New product helps prevent cell phone radiation

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    By Dee Giles

    Many students take advantage of cellular phones, but there is some concern that microwave radiation from the phones can cause cancer.

    The debate continues to rage over the validity of studies claiming that cell phones can cause brain tumors as a result of the waves.

    Now some companies have developed and have begun marketing products designed to protect cell phone users from these potential dangers.

    Calgon Carbon Corp. has developed a product called WaveZorb that reduces the risk of the potentially harmful microwaves.

    Bob McLaughlin, Calgon’s Director of Sales and Marketing for Consumer Health, said WaveZorb absorbs up to 99 percent of the waves that directly hit it.

    McLaughlin said the product is a piece of cloth that goes over the ear piece, blocking the waves that would otherwise go directly into the ear canal.

    McLaughlin said the ear is one of the most vulnerable areas, according to studies, because the skull offers no protection from the waves.

    Jeff Horton, 23, a junior from Corona, Calif., majoring in Marriage, Family and Human Development, doesn’t buy the potential of cell phones causing cancer.

    “From what I’ve heard, there’s a study done, but others have tried to replicate it and … haven’t been able to. I don’t think there’s enough evidence to prove it,” Horton said.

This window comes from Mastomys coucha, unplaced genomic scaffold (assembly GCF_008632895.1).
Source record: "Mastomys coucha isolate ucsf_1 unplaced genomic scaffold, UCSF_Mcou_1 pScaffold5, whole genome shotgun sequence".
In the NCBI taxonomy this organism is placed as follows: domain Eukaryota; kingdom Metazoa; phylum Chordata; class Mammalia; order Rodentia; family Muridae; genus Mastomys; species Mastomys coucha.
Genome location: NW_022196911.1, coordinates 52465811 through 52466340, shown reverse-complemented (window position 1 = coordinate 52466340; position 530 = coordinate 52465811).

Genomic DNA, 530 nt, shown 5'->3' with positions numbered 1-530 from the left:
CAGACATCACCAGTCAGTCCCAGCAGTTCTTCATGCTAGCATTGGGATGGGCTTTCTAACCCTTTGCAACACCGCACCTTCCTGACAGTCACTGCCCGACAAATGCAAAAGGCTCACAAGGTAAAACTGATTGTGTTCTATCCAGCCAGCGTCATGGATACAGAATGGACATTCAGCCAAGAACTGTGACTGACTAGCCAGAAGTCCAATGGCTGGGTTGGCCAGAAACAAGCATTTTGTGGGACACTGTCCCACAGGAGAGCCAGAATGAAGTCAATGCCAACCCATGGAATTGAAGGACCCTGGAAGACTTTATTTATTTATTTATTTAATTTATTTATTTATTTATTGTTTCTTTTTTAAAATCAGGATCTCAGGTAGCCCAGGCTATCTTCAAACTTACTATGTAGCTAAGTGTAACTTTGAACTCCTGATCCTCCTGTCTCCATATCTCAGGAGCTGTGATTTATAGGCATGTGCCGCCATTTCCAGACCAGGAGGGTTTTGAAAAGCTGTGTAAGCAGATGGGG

Horton believes that students are tired of all the research that seems to point to everything causing cancer.

    “They say everything causes cancer, and we’re sick of that. It’s like they’re crying wolf,” Horton said.

    Kristin Izant, 23, from Marietta, Ga, said the mere fact there is speculation about cell phones causing cancer justifies this new technology.

    “Although there hasn’t been any concrete research to prove it, there has been speculation, so any improvements to cell phones that would protect would be a step in the right direction.”

    Andrew Sawyer, 24, from Fairfield, Calif., majoring in sociology isn’t concerned with the mere possibility that cell phones may cause cancer.

    “I don’t use mine enough to worry about it,” Sawyer said. “If they were proven to cause cancer, I would stop using my cell phone.”

    As long as this debate remains unsettled, cell phone users will have to decide, individually, if these products would be worthwhile or a waste of their resources.

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